Thanks, everyone. I believe this camper comes with a weight distributing hitch, but I donít yet know which one, or what itís capacity is. Iím also not sure about where the tanks are or which tires it rides on; I will find out.

One thing I forgot to mention is that Iím a part-time wheelchair user, and my chair weights about 300#, so if we had the chair and the golf cart stowed in the camper that wouldnít leave much available weight for other cargo. I donít think weíd take the cart everywhere, but we would definitely want to take it to some places we plan to go.

Would it be plausible to tow a camper this size with the golf cart in the truck bed? I would prefer to keep it in the camper for ease of loading/unloading, but safety is the number one priority (especially because many places we want to go are in the mountains).

Thanks again!
I would chose to get a lift for the truck and put the wheel chair in the truck bed.
There are a number of sites with these lifts and they include covers for most of the wheel chair designs. I have a friend that does exactly that and he is able to get the chair into and out of the bed without disconnecting from the trailer.
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Old 01-09-2018, 01:41 PM   #11
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Originally Posted by keymastr View Post
I would look at F350s, not 250s. You will be over weight by the time you get it loaded for camping. I also do not think that is enough trailer. If you go look at it in person find the loading sticker, (usually on the front drivers side of outside of trailer). Look at the UVW or unloaded vehicle weight. This is the weight that very trailer actually weighed when it left the factory and it should have cargo capacity listed as well. These numbers are always different than the brochure numbers since they include all the options not listed in the brochure weights. You may find it will not carry what you need it to.

The truck will also have a weight sticker somewhere stating "occupants and cargo shall not exceed xxxx pounds". That number has to be enough for tongue weight, weight of the hitch equipment,(usually 80 pounds or so), and any people and gear added to the truck after it left the factory. If it has a canopy or a winch they count as cargo weight.

Not all F250s or 350s are equal. Some have much higher cargo ratings than others. Most all of them will have enough engine, that is rarely the issue.

Toy haulers are often problematic. Traditional ones with the garage in the rear are very tongue heavy when empty to make them properly balanced when your "toys" are inside. With the front garage I suspect it will be very tongue light when empty so without your cart in it it may be unstable due to too little tongue weight. The garage is also not always a nice living area also.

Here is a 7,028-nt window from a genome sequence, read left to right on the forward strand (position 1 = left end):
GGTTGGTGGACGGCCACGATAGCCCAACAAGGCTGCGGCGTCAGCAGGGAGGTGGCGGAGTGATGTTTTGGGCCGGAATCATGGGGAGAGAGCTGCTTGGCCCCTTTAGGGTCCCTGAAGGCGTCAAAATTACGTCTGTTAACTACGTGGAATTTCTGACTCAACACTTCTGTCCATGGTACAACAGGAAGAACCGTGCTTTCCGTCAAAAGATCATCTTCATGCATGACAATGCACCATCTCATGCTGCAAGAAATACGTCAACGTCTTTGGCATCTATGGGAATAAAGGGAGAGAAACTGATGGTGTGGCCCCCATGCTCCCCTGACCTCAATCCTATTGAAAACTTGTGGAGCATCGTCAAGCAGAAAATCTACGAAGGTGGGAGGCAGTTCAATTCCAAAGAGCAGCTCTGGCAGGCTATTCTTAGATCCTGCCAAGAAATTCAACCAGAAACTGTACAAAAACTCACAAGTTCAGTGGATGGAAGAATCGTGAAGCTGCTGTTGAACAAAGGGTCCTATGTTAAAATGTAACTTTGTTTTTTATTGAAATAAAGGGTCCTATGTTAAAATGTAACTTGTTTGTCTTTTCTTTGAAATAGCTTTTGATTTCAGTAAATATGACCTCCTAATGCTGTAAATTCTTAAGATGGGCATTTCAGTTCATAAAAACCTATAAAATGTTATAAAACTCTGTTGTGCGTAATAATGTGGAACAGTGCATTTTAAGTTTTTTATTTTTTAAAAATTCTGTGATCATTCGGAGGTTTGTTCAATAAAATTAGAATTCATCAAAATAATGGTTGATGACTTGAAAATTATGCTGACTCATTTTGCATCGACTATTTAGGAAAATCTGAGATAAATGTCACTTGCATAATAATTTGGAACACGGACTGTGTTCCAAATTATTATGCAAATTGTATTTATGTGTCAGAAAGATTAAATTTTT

You might think about an F350 with a conventional travel trailer and carry the cart and chair in the bed. That would allow you to carry whatever you want in the trailer and have cargo capacity to spare on both truck and trailer. Single rear wheel 350s can have payloads over 3000 pounds. Either way I think a 250 is not enough truck and a 350 is exactly the same size, height etc. Should cost the same as well, within a few hundred $$. Good luck with the search.
Thank you for all that info!

Iím getting concerned about trailer weight capacity too now that Iíve found out 50gal fresh water weighs over 400#. (Noob question: is it common to fill potable water tanks at your destination, or would I most likely fill it before getting in the road?) I guess we could carry the golf cart or the wheelchair in the truck bed, though that, too, would probably put us in F350 territory.

I have not contacted the seller of this camper yet, but Iíll ask for a pic of that weight sticker when I do.

One more question, when you say Iíd be over weight by the time itís loaded for camping, do you mean over the tongue weight or over the truckís payload capacity (or whatís left over once people and gear are aboard)?
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Old 01-09-2018, 01:43 PM   #12
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Thanks! I have not heard about pickup truck wheelchair lifts but I will look into them!
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Old 01-19-2018, 09:32 PM   #13
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Thanks again, everyone! Today we bought an ‘06 F350 6.0 4x4. We are going to pass on this trailer because of its cargo capacity limitations, but we have our eye on another one that will carry our golf cart, my wheelchair, a full freshwater tank, and more! Thanks for helping us make properly informed decisions.
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Old 01-21-2018, 06:07 AM   #14
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WDS and you will be fine with that set up IMO